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Dr Billy Rivers "Bill" Penn
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Birth: Sep. 5, 1932
Pike County
Mississippi, USA
Death: Apr. 27, 2013
Baton Rouge
East Baton Rouge Parish
Louisiana, USA

Dr. Billy Rivers "Bill" Penn has entered the greater life of peace and joy, where sorrow and pain are no more, and where our Great Shepherd receives Bill as a sheep of His own fold, a lamb of His own flock, and a sinner of His own redeeming.

Bill passed away on April 27, 2013, exactly 60 years to the day that his parents, Mr. and Mrs. Robert Evans Penn, Jr. of McComb, MS. received a letter from Gen. Mark W. Clark, U.S.Army, saying, "I join you in your prayers of thanksgiving that your son, Billy R. Penn, has been recovered from the enemy and that he will soon be with you." It was accompanied by a letter from Gen. Clark's wife, Maurine D. Clark, who wrote: "Dear Mrs. Penn: Yesterday I had the privilege and pleasure of talking to your son, Billy, in Tokyo Army Hospital. He spoke of you and I promised to write, sending the picture which was taken. I must confess that I wanted to try to take the place of his loved ones at home and try to make him realize happy we all are that he is back with us again. I had expected to be saddened by the marks of Billy's trying experience, but instead I was deeply impressed and pleased by his good spirits. After a brief checkup here he will soon be starting the long journey which will restore him to you. Be assured that the Hospital personnel, from the commanding officer down, have placed themselves entirely at the disposal of Billy and the other returning men, and that they are all receiving the very best of care. Very shortly our lonely vigil will be ended. The magnificent courage you have shown will be a constant source of inspiration to others. Time permitting, I would ask if there was anything you would like me to do for Billy, but most probably he will be with you in the very near future. The General joins me in extending our warm good wishes. Sincerely, Maurine D. Clark (Mrs. Mark W. Clark). Outpost Vegas was manned by Marines from "H" Co., 3rd BN., 5th Marines and Weapons Co., 5th Marines. Normal platoon size on the Outpost should have consisted of riflemen from the 5th Marines, Artillery/Forward Observers from the 11th Marines and Heavy Weapons (machine gun/mortar) from the 5th Marines plus a Navy Corpsman. Bits and pieces of information from published research indicate 40 plus Marines and One Navy Corpsman were on Vegas on 26 March 1953. Some survivors indicate the total from 40-49 Marines, against several thousand enemy, both Chinese and North Koreans, who had tunneled under our MLR. Official documents received from Headquarters Marine Corps - unit diaries - are not precise, as the date on the diaries are from the end of March, 1953. Casualty reports from the initial battle on Vegas 26 March 1953. Additional assault casualties following retake of Vegas are not clear. Marines were taken from different platoons, squads, and fire teams prior to and on 26 March, 1953, date of initial engagement. This has been verified from survivors. The belief was, "all killed or missing on Vegas outpost." However, there were a few Marines and One Navy Corpsman who survived and became prisoners of the Chinese. Billy Rivers Penn was the one Navy Corpsman. He endured weeks of physical and mental torture, the withholding of food and water for days at a time, freezing conditions with little clothing, and was placed in a large hole in the ground which proved to be the camp's latrine. During hand-to-hand combat, he had received five wounds, and lost his right eye during the battle. General Robert Barrow, former Commandant of the Marine Corps, asked Bill to write his P.O.W. experiences for the Archives at L.S.U. His story is housed in the T. Harry Williams Center for Oral History at L.S.U. Every night for the 42 years of our marriage, Bill has endured nightmares, and the suffering that accompanies Post Traumatic Stress Disorder. It has been the defining moment in Bill's life. The ordeal of being a captive of a Country that had never heard of the Geneva Convention, nor shown any signs of basic respect for human life left Bill damaged in many ways, but he relied on his Christian Faith, and it evoked a deep compassion for those who are suffering and in pain, which was reflected in his medical practice.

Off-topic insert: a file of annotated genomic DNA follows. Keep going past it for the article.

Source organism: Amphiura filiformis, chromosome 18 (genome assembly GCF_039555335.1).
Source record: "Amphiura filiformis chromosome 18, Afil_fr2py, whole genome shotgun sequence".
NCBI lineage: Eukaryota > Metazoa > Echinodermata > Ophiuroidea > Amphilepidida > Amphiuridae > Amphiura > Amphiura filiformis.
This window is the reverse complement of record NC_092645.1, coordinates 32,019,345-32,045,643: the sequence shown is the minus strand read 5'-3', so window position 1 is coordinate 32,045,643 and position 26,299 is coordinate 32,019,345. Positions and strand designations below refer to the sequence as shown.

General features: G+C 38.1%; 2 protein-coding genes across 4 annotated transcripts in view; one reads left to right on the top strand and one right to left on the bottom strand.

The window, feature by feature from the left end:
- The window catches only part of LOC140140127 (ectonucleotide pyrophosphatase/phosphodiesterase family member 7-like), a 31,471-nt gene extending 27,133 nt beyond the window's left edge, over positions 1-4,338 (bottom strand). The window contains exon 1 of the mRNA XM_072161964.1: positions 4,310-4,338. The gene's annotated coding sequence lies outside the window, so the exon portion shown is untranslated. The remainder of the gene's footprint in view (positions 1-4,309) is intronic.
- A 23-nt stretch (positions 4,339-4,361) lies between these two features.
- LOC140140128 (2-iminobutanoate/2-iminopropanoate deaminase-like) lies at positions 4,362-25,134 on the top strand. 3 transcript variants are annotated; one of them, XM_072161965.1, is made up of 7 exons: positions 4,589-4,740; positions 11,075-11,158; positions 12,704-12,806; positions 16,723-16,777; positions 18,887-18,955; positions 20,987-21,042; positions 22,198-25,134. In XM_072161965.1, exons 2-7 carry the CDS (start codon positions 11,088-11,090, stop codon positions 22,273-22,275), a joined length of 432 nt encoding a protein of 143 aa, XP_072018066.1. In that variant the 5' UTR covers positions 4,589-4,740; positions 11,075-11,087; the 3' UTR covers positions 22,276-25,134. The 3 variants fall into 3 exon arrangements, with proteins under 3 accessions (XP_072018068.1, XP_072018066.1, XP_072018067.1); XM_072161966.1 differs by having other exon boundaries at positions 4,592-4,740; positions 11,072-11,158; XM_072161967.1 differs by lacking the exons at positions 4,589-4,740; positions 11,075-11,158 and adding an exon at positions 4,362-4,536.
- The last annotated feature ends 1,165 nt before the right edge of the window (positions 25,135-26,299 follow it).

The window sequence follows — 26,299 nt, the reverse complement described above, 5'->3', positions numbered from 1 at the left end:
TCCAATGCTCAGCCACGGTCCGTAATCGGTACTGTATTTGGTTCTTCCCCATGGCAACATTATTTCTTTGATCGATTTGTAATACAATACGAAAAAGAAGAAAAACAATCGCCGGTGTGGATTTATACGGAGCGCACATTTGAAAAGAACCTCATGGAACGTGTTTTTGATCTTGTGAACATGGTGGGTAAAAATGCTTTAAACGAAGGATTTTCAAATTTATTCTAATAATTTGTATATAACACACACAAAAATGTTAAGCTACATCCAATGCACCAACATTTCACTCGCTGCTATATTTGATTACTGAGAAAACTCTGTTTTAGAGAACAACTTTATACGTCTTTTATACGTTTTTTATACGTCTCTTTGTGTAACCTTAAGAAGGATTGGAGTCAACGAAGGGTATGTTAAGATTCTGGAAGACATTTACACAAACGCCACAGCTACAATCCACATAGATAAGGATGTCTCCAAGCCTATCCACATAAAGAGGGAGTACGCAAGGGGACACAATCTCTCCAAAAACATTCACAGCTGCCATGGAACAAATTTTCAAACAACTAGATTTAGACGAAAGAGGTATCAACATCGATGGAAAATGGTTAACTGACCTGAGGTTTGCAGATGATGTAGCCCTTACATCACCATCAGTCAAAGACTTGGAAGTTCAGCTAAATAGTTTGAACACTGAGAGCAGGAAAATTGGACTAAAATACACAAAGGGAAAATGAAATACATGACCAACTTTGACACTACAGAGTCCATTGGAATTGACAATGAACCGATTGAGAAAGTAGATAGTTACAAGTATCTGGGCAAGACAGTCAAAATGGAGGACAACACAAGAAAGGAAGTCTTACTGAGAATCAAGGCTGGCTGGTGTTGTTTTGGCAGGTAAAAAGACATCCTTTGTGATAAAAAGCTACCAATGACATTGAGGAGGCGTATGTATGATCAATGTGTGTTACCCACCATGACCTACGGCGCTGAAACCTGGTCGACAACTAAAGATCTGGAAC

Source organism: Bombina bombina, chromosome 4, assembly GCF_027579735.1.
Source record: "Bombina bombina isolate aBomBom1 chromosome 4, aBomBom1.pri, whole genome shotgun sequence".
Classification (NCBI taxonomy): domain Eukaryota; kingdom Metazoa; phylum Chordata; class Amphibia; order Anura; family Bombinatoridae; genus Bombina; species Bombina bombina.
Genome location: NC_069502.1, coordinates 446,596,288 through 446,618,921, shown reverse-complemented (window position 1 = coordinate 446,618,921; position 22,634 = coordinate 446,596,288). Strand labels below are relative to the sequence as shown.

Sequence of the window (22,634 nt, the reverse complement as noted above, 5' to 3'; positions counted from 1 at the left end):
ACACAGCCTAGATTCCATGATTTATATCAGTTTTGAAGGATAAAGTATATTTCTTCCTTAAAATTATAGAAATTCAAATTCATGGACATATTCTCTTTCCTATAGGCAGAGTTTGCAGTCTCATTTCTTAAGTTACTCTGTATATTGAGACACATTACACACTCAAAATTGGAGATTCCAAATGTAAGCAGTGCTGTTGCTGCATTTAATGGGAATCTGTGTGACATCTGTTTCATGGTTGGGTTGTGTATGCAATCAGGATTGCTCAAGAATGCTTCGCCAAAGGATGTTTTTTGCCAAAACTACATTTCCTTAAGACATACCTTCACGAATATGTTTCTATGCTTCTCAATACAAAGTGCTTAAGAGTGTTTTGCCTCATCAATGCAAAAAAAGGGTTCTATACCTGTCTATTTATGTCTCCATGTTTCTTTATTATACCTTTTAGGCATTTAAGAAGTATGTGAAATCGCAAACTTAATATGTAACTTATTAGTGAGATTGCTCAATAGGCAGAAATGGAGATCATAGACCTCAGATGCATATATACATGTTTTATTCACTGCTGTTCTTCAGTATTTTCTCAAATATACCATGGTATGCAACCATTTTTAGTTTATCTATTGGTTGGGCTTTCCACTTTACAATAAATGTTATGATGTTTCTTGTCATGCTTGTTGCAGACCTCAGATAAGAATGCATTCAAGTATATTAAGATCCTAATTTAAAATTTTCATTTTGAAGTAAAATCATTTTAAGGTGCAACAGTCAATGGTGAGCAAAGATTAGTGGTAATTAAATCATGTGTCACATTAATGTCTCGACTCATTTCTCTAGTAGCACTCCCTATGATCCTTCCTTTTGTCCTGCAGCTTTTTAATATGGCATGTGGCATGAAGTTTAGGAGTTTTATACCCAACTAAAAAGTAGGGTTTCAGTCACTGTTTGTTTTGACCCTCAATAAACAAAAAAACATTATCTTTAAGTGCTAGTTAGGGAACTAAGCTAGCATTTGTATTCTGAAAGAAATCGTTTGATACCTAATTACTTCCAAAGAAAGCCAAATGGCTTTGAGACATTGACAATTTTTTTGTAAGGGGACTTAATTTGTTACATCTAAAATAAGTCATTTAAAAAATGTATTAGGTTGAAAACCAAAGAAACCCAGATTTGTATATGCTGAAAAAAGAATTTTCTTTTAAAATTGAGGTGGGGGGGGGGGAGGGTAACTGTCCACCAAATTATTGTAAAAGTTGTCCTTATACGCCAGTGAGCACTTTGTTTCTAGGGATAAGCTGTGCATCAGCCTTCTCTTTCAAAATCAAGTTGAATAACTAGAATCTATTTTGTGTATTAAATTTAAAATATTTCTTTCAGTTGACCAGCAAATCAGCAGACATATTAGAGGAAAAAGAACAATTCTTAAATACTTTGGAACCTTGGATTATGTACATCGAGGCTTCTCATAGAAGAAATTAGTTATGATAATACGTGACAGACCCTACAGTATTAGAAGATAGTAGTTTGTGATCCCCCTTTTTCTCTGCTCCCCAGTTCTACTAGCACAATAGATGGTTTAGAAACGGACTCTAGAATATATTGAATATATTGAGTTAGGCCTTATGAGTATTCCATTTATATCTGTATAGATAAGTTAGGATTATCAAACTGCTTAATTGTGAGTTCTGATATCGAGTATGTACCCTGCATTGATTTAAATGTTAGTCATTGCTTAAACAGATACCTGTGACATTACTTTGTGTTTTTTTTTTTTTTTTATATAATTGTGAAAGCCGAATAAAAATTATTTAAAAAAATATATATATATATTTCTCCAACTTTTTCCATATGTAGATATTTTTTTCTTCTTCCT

Bill was born September 5, 1932 in McComb, MS., graduated from McComb High School, in 1950. He was an Eagle Scout with Silver Palm and Order of the Arrow. He served in the U.S. Navy as a Medical Corpsman, assigned to the U. S. Marine Corps. As described above, during the Korean War, he was wounded in action and taken Prisoner of War by the Chinese. He was Repatriated in the exchange of sick and wounded prisoners in 1953. After completing four years in the Navy, he attended L.S.U., receiving a B.S. in Chemistry in two and one-half years. He received his Doctor of Medicine from the University of Mississippi in 1962, and a rotating Internship and Residency in Obstetrics and Gynecology at Baroness Erlanger Hospital, Chattanooga, Tennessee.

He returned to Baton Rouge and entered private practice with Drs. Jack Jones, Henry Miller and Joe Presley at The Women's Clinic, in 1966. He loved living in Baton Rouge, he said, as he loved the food, the football, and the fishing! He became a member of the American Board of Obstetrics and Gynecology in 1969, became a Fellow in the American College of Obstetrics and Gynecology in 1976. He was one of the Founding Members of the Gynecologic Laser Society, and a Fellow in the American Society of Colposcopy and Cervical Pathology, 1979. He served as Chief of the Medical Staff of Woman's Hospital in 1981. When Dr. Penn arrived in Baton Rouge, he introduced the Epidural Anesthetic, bringing pain-free labor and delivery to women. He spent countless hours in the basment of the Baton Rouge General Hospital on Florida Blvd., crafting needles, catheters, and caudal equipment to fit individual epidural spaces in any woman who desired a pain-free childbirth. Later, Epidural Kits were made by medical supply companies, but in 1966, Dr. Penn went to all the hospitals in Baton Rouge relieving pain.